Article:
After the AT&T Letter incident, I aquired a check cashing card at the super- market under a false name and then sent in a post office "Change Of Address" card to Baton Rouge and diverted the mail at a certain address under my fake name to my post office box in Indianapolis. When AT&T asked for the address to send the check to, I gave them the address in Baton Rouge and it was forwarded to me in Indianapolis. So I still got my AT&T cash. They just didn't know it.

Getting An International Number:

If you're not the type of person who does a lot of international dialing, you may not have alot of overseas numbers lying around the house. You can get a number a few ways. One is to look in the front of your phone book and find the page on completing international calls. All the major country and city codes are in there. You can just make up a number of random using a country and city code and then a bunch of numbers. Keep in mind, though, that foriegn countries numbers aren't all 7 digits like ours are.

Look up Airlines in your yellow pages. Call the 800 number for any airline you want and say you want a time table for Egypt or any country you choose. They'll take your name & address and send you some useless flight schedule junk. Somewhere in this little booklet is a whole page of international numbers. Use them, one by one...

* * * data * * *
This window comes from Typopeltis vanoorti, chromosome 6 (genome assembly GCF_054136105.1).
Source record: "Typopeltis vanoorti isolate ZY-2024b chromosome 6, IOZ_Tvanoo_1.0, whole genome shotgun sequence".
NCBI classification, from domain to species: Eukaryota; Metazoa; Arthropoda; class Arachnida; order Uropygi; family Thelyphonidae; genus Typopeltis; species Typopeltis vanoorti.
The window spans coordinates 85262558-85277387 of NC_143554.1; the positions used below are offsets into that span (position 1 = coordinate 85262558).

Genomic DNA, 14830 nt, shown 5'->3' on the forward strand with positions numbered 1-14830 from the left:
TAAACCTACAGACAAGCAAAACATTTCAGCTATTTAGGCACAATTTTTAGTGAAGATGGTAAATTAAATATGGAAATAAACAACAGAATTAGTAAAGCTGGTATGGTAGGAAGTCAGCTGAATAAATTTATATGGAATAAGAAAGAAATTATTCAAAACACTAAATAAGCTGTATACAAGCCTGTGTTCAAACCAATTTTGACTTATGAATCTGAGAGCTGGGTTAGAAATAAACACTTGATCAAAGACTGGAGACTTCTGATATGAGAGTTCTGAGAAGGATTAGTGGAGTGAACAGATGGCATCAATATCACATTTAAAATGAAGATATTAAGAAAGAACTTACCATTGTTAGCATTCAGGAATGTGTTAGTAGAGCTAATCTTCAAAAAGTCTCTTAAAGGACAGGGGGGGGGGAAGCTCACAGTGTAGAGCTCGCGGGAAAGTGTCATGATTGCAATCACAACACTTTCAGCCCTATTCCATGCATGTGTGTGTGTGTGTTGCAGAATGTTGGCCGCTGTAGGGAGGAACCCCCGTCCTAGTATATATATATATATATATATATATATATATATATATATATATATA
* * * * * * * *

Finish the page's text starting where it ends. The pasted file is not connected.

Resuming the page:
Call up a phone book ordering office like Ameritech or Dontech and order a phone book from a far away place like Australia or Belgium. You can have them send you a bill with it which you will ignore or you can charge it to somebody else's phone number. Never give them your real name or phone number unless you actually want to pay for it. (You honest person, you...)

The last way is to choose from the below list that I have provided for you. The first few numbers are the country code, second numbers are the city code and the last few are the phone number. Use these to start your new hobby.

  London, England 44 071 633-9293       Paris, France 33 1 4359-0034
  Frankfort, Germany 49 69 291-001      Nice, France 33 93 82-5284
  Barcelona, Spain 34 3 318-8443        Madrid, Spain 34 1 559-5620